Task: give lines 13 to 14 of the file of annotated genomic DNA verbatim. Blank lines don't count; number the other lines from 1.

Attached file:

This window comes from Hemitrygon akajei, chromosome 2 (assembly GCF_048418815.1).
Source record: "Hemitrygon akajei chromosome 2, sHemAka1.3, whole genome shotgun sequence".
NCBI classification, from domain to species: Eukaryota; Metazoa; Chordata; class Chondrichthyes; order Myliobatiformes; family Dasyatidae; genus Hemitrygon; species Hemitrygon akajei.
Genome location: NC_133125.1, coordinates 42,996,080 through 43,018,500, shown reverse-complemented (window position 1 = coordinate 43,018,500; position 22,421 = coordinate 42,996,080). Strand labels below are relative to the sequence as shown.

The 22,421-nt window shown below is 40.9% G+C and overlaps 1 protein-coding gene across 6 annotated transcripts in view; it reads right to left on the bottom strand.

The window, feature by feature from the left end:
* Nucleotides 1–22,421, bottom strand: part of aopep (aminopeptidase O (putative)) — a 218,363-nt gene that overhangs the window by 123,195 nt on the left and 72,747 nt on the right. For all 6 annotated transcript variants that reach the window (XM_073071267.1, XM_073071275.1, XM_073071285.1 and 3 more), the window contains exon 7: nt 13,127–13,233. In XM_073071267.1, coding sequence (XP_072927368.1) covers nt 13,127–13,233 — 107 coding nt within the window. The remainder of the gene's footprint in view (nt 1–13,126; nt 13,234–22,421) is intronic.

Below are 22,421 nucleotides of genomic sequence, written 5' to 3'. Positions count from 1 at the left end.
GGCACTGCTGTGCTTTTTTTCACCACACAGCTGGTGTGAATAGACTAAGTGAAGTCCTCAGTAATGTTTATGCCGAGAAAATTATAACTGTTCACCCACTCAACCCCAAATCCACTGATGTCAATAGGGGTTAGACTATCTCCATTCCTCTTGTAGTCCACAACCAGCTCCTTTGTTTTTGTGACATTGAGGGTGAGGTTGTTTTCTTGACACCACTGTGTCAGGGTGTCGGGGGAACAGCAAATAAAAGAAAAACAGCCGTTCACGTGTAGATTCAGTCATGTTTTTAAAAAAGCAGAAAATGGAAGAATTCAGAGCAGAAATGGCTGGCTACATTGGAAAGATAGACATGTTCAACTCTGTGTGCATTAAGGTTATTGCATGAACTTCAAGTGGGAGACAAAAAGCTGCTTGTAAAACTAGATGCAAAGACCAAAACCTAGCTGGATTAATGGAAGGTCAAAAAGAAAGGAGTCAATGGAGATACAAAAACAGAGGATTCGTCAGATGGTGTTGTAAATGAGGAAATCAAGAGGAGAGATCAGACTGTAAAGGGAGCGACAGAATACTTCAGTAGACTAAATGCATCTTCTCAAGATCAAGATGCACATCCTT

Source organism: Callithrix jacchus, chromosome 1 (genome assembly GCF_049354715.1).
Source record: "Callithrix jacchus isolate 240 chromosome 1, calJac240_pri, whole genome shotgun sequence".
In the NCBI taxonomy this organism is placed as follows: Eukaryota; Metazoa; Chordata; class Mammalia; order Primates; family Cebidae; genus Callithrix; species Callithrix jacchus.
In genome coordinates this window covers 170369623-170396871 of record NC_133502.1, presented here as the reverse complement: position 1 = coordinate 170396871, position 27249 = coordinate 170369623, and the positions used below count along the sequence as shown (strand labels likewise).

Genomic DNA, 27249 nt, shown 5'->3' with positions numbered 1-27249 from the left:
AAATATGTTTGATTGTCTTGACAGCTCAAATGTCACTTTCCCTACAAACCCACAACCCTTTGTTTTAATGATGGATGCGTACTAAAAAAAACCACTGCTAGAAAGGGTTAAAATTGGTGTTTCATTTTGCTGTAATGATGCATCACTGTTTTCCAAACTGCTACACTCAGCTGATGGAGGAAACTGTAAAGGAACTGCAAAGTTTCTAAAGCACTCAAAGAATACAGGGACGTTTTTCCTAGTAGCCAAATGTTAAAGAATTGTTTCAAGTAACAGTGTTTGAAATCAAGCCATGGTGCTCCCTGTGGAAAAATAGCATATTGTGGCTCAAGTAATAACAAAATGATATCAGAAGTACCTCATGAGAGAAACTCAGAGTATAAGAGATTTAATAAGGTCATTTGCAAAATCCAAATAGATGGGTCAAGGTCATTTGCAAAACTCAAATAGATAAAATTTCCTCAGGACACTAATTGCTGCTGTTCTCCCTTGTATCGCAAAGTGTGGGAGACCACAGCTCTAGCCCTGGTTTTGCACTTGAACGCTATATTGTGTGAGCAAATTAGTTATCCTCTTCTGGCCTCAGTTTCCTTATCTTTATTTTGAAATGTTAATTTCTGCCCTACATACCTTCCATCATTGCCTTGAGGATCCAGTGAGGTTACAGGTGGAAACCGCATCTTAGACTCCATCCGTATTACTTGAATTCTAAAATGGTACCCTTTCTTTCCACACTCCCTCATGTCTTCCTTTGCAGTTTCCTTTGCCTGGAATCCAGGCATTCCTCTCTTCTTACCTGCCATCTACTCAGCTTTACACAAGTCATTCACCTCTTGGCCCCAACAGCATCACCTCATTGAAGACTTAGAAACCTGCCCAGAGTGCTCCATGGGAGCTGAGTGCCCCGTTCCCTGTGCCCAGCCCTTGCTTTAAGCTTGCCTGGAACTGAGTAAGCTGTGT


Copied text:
In genome coordinates this window covers 170369623-170396871 of record NC_133502.1, presented here as the reverse complement: position 1 = coordinate 170396871, position 27249 = coordinate 170369623, and the positions used below count along the sequence as shown (strand labels likewise).

Genomic DNA, 27249 nt, shown 5'->3' with positions numbered 1-27249 from the left: